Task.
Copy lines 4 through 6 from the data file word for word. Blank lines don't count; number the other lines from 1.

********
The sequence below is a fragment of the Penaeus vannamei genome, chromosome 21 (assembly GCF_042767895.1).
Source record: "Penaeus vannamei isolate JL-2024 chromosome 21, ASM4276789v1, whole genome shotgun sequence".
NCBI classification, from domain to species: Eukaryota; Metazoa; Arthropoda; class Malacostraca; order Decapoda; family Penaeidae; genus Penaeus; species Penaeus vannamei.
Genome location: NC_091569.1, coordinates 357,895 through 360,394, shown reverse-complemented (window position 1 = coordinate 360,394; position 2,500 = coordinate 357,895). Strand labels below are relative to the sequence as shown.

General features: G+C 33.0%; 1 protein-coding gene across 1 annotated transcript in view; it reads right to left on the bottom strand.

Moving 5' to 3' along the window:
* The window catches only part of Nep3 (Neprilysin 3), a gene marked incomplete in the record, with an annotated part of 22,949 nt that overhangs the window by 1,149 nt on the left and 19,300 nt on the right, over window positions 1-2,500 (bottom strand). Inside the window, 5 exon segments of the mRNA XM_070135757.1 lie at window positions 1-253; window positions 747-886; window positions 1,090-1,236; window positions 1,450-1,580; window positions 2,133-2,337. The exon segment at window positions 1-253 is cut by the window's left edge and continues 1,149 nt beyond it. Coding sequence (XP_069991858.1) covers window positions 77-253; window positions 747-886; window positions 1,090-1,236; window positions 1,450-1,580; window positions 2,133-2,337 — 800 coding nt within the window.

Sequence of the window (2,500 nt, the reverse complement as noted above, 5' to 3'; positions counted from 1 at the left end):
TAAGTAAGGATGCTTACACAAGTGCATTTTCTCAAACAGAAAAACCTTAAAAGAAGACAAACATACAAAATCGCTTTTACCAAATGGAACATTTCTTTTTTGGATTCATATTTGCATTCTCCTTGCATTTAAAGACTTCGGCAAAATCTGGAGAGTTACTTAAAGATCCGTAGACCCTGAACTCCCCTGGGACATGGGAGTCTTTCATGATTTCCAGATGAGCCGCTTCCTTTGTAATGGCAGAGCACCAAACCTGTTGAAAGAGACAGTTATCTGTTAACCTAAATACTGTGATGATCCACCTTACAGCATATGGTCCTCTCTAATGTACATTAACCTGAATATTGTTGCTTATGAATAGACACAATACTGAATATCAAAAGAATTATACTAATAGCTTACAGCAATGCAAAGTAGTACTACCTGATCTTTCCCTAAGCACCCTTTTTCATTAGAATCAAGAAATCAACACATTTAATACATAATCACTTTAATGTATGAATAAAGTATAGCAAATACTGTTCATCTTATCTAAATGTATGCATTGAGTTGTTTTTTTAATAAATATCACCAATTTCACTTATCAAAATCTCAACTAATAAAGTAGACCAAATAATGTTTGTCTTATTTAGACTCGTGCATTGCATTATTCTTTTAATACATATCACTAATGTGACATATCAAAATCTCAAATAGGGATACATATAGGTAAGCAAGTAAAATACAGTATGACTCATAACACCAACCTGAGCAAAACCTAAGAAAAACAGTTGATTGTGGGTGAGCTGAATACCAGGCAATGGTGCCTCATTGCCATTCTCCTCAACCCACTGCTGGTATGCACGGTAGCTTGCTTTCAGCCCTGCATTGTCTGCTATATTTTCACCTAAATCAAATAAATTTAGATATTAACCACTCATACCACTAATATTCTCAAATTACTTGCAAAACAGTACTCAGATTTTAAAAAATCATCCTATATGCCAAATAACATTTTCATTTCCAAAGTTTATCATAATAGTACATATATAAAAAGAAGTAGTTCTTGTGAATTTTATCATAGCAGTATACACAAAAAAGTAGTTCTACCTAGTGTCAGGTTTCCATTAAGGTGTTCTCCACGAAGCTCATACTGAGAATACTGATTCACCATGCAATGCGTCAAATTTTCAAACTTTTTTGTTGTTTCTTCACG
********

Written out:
Genome location: NC_091569.1, coordinates 357,895 through 360,394, shown reverse-complemented (window position 1 = coordinate 360,394; position 2,500 = coordinate 357,895). Strand labels below are relative to the sequence as shown.

General features: G+C 33.0%; 1 protein-coding gene across 1 annotated transcript in view; it reads right to left on the bottom strand.

Moving 5' to 3' along the window: